“I would like to see an effective and easy mechanism in place whereby the immediate four or five neighbors surrounding a homestay B&B operation could call for a nuisance-causing operation to be denied their annual homestay permit renewal,” Kualii said.
This bill is another in a long line addressing issues with the homestay industry on the island, an issue that caught fire in March of this year when the Planning Department targeted illegal TVRs.
They sent nearly 100 cease-and-desist letters threatening fines of up to $10,000 a day if operators didn’t shut down within two weeks. Several B&Bs got caught because they didn’t have the correct permit to operate, which they said historically hasn’t been enforced.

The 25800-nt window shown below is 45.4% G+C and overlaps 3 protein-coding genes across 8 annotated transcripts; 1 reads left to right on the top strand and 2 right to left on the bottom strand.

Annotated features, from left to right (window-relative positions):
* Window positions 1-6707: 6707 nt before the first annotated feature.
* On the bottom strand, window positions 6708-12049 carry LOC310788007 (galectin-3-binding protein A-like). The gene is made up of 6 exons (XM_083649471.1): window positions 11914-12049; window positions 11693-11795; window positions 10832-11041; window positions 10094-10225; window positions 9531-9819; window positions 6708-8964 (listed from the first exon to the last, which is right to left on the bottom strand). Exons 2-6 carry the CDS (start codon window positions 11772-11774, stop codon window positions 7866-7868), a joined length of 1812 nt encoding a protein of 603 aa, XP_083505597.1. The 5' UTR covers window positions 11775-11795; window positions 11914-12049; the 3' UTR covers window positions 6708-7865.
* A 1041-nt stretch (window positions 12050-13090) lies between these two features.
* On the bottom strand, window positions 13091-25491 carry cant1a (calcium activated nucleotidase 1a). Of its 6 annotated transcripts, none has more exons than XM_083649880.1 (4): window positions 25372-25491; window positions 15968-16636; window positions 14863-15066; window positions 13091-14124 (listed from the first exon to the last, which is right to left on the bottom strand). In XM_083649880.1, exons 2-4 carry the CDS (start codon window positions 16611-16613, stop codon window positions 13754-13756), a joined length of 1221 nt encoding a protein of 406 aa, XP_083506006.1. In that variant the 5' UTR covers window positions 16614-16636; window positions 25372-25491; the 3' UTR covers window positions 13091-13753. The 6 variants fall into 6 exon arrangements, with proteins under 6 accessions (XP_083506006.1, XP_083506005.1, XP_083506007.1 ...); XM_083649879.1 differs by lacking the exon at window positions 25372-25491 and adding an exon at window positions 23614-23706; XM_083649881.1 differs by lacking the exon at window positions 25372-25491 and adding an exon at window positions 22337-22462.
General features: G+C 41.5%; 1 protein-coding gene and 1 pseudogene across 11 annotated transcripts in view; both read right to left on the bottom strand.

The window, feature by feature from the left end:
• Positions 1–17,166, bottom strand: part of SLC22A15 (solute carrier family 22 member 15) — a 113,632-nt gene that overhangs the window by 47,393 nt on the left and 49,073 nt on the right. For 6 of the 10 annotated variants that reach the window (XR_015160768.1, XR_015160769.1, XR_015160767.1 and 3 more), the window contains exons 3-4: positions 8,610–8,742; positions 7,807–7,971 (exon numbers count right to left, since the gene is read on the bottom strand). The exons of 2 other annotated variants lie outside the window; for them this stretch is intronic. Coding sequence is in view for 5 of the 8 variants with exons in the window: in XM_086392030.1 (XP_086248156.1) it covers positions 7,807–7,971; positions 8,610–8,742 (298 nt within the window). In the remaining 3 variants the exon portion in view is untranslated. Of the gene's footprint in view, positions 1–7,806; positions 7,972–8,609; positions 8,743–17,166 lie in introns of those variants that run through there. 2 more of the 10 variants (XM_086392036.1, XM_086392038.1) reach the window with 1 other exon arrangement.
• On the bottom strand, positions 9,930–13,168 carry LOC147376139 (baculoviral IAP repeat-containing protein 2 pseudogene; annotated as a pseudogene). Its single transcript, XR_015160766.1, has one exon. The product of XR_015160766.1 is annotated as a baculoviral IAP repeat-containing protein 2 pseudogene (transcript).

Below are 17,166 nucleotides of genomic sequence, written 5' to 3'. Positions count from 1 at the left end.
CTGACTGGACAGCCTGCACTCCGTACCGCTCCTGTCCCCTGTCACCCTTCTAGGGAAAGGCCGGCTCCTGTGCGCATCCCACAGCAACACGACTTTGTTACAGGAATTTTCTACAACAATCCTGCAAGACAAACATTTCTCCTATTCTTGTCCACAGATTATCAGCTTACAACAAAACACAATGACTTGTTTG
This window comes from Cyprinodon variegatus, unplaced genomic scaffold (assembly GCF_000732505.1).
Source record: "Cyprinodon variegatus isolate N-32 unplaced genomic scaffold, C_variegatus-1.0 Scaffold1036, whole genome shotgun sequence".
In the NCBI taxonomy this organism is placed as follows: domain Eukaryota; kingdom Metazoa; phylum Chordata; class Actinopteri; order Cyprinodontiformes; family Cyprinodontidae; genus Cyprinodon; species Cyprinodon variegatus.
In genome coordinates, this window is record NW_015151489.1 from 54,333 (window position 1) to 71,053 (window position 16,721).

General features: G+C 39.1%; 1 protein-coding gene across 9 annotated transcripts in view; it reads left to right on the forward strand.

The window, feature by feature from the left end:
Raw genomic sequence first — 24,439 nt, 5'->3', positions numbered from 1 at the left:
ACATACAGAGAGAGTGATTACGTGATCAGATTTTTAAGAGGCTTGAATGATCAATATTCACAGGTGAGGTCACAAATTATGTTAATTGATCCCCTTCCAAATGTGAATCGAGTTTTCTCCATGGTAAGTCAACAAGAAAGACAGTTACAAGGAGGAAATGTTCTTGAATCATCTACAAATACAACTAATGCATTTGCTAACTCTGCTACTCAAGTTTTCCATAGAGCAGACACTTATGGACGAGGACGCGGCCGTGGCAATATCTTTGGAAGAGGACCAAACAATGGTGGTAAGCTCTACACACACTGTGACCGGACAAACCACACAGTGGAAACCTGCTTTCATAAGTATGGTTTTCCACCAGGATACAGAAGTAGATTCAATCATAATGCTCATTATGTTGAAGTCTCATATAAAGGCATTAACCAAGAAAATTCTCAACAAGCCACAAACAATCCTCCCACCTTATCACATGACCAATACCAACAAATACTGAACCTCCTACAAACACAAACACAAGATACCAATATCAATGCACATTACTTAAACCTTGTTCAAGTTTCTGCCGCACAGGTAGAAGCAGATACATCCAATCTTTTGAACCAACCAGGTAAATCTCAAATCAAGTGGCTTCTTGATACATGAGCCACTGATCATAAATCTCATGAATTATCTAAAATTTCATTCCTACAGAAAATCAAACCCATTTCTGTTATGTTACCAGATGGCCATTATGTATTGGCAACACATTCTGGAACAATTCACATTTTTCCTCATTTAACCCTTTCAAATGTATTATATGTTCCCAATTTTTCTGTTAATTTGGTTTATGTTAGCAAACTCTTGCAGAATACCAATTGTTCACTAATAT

In June, the ink dried on a new bill narrowing the definition of homestays, generally known as bed-and-breakfasts, or B&Bs. The goal was to ensure a property owner lives onsite as a way to prevent the operation of illegal TVRs outside of the island’s designated VDAs.
It was a loophole in the law that once allowed TVR owners to operate vacation rentals anywhere by leasing a property to a tenant that would then operate it as a B&B.
The bill put an end to that by requiring the owner to live on site, and to qualify for a homeowner’s property tax exemption in order to operate as a B&B.
It also denies the use of guesthouses for accommodations at B&Bs, and outlines the requirement for a special permit when it comes to B&B’s located on agricultural land, which is just one of the things that’s up for change in this proposed amendment.
It’s early in the process and the bill will be reviewed in council and committee meetings.
The council meets 8:30 a.m. Wednesday at the Historic County Building.